In contrast, a local, independent business brokerage firm with a steady stream of clients and a track record of successfully completing sales of privately held companies and family businesses has the ability to be selective in its business sale projects and have a performance-based fee structure. It has been my experience that the top business brokerage firms in the United States are paid success fees at completion of transactions and collect no up-front fees or retainers. IBA, as one of the top performing business brokerage firms in the Pacific Northwest, employs this business model, only collecting payment from satisfied customers when the business sale is completed. It is our belief that any salesperson who needs a retainer or upfront fee doubts their ability to complete the transaction.

    Another differentiation point between an independent, established intermediary firm and a franchised business brokerage is the amount of local knowledge possessed by professionals. The knowledge & experience for a franchised business brokerage firm is national and generic in nature. There is no way for a franchisor to know all relevant information for every geographic area where they have sold a franchise. An established, independent business brokerage firm will through the successful facilitation of 100’s of transactions have built a resource library of knowledge relevant to the purchase and sale of businesses in the relevant city, county, or state. The sale of a business is a sophisticated, nuanced transaction requiring knowledge of local taxes, licensing, market conditions, legal precedents, and transaction support professionals (lawyers, accountants, bankers, etc.). Most business sellers are not interested in financing a significant portion or any of a transaction. Knowledge of which banks are providing acquisition capital to buyers in a local market for specific industries can be the difference between completing a transaction and having it fail.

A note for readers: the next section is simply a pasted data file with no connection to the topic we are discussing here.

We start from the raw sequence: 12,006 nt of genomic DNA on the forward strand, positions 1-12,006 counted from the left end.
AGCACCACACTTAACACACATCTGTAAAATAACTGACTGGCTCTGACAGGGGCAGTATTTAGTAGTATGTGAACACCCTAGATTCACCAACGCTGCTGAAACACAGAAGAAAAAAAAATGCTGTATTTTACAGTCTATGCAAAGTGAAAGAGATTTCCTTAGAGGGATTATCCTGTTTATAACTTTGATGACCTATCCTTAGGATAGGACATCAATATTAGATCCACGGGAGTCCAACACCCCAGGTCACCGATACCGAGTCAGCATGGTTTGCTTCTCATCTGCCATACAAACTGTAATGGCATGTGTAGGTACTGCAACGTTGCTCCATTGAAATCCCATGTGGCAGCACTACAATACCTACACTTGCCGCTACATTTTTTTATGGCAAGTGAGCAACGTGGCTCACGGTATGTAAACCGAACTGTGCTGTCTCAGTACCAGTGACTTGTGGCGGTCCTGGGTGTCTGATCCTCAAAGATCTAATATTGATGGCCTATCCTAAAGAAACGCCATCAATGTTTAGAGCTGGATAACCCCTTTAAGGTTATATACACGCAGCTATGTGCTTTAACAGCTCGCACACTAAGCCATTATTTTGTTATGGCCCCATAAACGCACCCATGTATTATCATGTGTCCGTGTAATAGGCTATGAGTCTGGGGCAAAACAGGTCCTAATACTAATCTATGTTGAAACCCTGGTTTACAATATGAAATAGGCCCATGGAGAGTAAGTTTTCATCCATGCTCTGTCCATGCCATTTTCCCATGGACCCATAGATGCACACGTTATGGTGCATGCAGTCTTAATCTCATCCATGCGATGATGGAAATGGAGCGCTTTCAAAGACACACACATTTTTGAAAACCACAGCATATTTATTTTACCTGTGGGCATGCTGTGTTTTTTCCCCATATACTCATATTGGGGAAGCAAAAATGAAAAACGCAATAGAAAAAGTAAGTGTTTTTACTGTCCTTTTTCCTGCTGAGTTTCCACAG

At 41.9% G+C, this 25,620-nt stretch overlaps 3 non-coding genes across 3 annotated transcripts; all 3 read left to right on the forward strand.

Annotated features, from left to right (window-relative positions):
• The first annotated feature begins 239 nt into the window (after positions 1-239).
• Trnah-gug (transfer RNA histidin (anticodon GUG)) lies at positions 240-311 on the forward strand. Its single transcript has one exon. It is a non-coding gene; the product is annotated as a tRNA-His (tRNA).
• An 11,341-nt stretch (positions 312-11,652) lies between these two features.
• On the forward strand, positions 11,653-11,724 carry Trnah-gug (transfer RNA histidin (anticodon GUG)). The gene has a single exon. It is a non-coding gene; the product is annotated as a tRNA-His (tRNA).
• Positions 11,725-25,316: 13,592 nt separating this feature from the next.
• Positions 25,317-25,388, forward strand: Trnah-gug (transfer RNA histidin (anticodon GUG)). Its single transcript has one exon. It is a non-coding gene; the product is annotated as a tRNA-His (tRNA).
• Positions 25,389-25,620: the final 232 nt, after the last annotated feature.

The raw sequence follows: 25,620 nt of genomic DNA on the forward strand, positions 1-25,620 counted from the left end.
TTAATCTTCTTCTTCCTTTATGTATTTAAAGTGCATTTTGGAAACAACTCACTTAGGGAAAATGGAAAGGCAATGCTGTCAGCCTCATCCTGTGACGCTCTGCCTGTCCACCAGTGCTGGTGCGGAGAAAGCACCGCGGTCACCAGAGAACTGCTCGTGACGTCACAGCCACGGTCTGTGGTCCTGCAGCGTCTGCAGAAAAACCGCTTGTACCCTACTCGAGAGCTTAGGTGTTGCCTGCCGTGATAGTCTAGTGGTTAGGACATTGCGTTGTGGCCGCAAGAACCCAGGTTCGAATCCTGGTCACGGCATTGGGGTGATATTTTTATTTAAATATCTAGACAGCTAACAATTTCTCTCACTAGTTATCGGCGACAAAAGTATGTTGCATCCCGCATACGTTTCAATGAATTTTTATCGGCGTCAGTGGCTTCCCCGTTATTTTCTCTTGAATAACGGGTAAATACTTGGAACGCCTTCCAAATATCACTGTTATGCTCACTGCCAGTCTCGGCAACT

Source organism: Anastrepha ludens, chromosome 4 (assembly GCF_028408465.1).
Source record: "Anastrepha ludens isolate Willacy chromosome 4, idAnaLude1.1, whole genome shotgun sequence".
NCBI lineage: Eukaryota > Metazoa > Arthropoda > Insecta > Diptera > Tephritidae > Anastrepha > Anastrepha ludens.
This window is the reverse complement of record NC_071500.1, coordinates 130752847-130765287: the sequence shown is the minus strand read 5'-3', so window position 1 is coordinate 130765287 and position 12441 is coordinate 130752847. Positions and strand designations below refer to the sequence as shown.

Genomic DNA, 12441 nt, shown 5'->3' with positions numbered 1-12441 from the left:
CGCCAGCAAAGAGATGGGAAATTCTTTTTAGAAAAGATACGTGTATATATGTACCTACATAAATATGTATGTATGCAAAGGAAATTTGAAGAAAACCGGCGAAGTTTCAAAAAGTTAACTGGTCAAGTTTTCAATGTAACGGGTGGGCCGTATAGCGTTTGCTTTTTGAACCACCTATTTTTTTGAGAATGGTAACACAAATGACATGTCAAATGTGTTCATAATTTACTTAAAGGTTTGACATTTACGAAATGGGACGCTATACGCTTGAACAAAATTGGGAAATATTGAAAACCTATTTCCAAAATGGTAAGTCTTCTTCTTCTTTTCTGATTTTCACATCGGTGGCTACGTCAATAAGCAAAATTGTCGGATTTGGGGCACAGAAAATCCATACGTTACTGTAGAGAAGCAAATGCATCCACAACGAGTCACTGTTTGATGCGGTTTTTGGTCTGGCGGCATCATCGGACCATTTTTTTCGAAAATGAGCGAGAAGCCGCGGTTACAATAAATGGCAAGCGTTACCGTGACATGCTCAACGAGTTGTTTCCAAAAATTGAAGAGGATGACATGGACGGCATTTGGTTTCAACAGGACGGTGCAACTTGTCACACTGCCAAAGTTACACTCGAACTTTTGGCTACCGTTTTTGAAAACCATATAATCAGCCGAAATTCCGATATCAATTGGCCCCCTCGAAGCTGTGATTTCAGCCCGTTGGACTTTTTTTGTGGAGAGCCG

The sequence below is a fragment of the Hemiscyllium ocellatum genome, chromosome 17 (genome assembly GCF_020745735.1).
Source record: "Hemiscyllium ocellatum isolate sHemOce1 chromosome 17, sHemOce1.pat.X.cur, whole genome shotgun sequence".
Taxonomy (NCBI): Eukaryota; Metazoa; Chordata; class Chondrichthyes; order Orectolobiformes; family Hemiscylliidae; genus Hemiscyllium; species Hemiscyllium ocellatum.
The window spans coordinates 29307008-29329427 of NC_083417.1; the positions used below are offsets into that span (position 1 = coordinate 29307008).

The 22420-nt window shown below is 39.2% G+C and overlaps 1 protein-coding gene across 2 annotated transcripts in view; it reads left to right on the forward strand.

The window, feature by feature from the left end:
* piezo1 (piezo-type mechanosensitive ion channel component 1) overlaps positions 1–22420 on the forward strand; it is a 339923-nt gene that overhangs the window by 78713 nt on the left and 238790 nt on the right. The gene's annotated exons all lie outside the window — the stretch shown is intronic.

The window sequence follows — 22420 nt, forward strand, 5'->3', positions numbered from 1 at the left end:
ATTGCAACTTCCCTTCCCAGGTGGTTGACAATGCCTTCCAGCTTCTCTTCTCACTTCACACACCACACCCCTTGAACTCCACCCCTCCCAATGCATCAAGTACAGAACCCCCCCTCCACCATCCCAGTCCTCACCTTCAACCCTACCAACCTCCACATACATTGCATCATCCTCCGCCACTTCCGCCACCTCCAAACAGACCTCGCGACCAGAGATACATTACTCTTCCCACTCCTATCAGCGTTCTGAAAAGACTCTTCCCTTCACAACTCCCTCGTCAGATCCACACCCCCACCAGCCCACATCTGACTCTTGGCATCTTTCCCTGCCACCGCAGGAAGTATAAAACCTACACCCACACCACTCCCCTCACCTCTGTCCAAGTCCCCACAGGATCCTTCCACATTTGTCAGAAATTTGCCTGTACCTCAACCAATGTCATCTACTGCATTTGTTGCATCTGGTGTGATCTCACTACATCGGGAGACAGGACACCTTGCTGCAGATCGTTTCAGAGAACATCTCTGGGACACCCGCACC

Business sales can be completed by business brokers working for independent and franchised business brokerage firms. There are good people with different levels of experience, knowledge, and skill working for both in the United States. It is my recommendation that when selecting professional representation to facilitate a sale of a business that, like hiring an executive chef to prepare dinner, that a business owner strongly vet the business broker’s knowledge, experience, and the depth and level of support behind them from corporate headquarters. It is my hope that both parties leave a successfully completed transaction happy & satisfied like when they have enjoyed a high-quality steak in a restaurant with great ambiance and a superior waitstaff. If this has not occurred, it is likely that the wrong chef was selected to prepare the meal.

    IBA, the Pacific Northwest’s premier business brokerage firm since 1975, is available as an information resource to the media, business brokerage, and mergers & acquisitions community on subjects relevant to the purchase & sale of privately held companies and family owned businesses. IBA is recognized as one of the best business brokerage firms in the nation based on its long track record of successfully negotiating “win-win” business sale transactions in environments of full disclosure employing “best practices”.